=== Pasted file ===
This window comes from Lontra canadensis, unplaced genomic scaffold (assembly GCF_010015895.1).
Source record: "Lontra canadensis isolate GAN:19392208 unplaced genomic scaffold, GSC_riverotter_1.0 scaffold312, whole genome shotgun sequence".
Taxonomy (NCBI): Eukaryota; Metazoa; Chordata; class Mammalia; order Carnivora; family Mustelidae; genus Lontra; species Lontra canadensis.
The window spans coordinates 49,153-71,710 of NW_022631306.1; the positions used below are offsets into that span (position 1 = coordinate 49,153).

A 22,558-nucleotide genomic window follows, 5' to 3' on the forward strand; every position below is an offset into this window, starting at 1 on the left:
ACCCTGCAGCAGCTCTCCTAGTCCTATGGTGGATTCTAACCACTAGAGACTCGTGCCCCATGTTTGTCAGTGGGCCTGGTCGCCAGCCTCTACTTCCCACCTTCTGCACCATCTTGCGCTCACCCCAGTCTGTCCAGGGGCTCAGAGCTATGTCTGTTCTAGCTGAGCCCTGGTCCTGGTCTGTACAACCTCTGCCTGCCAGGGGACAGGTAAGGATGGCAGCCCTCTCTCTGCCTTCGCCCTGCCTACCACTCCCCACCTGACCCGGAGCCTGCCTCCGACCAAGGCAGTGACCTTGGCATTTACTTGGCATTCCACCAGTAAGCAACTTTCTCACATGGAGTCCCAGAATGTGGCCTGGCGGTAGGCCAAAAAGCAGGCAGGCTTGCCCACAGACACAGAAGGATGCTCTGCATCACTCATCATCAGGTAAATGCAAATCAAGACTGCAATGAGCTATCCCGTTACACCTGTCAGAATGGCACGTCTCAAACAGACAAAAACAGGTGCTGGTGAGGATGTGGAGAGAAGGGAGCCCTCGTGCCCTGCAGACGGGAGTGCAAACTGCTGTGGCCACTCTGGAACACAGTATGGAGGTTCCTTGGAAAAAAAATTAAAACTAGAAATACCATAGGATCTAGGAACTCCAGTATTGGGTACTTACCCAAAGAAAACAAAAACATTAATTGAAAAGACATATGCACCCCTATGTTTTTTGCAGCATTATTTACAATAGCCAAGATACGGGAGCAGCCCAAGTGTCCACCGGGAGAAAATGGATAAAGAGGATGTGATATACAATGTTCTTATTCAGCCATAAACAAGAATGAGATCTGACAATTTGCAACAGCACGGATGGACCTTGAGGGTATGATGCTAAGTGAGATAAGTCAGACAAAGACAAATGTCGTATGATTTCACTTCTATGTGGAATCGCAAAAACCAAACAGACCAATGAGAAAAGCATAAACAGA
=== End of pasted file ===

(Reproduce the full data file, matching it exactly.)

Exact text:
This window comes from Lontra canadensis, unplaced genomic scaffold (assembly GCF_010015895.1).
Source record: "Lontra canadensis isolate GAN:19392208 unplaced genomic scaffold, GSC_riverotter_1.0 scaffold312, whole genome shotgun sequence".
Taxonomy (NCBI): Eukaryota; Metazoa; Chordata; class Mammalia; order Carnivora; family Mustelidae; genus Lontra; species Lontra canadensis.
The window spans coordinates 49,153-71,710 of NW_022631306.1; the positions used below are offsets into that span (position 1 = coordinate 49,153).

A 22,558-nucleotide genomic window follows, 5' to 3' on the forward strand; every position below is an offset into this window, starting at 1 on the left:
ACCCTGCAGCAGCTCTCCTAGTCCTATGGTGGATTCTAACCACTAGAGACTCGTGCCCCATGTTTGTCAGTGGGCCTGGTCGCCAGCCTCTACTTCCCACCTTCTGCACCATCTTGCGCTCACCCCAGTCTGTCCAGGGGCTCAGAGCTATGTCTGTTCTAGCTGAGCCCTGGTCCTGGTCTGTACAACCTCTGCCTGCCAGGGGACAGGTAAGGATGGCAGCCCTCTCTCTGCCTTCGCCCTGCCTACCACTCCCCACCTGACCCGGAGCCTGCCTCCGACCAAGGCAGTGACCTTGGCATTTACTTGGCATTCCACCAGTAAGCAACTTTCTCACATGGAGTCCCAGAATGTGGCCTGGCGGTAGGCCAAAAAGCAGGCAGGCTTGCCCACAGACACAGAAGGATGCTCTGCATCACTCATCATCAGGTAAATGCAAATCAAGACTGCAATGAGCTATCCCGTTACACCTGTCAGAATGGCACGTCTCAAACAGACAAAAACAGGTGCTGGTGAGGATGTGGAGAGAAGGGAGCCCTCGTGCCCTGCAGACGGGAGTGCAAACTGCTGTGGCCACTCTGGAACACAGTATGGAGGTTCCTTGGAAAAAAAATTAAAACTAGAAATACCATAGGATCTAGGAACTCCAGTATTGGGTACTTACCCAAAGAAAACAAAAACATTAATTGAAAAGACATATGCACCCCTATGTTTTTTGCAGCATTATTTACAATAGCCAAGATACGGGAGCAGCCCAAGTGTCCACCGGGAGAAAATGGATAAAGAGGATGTGATATACAATGTTCTTATTCAGCCATAAACAAGAATGAGATCTGACAATTTGCAACAGCACGGATGGACCTTGAGGGTATGATGCTAAGTGAGATAAGTCAGACAAAGACAAATGTCGTATGATTTCACTTCTATGTGGAATCGCAAAAACCAAACAGACCAATGAGAAAAGCATAAACAGA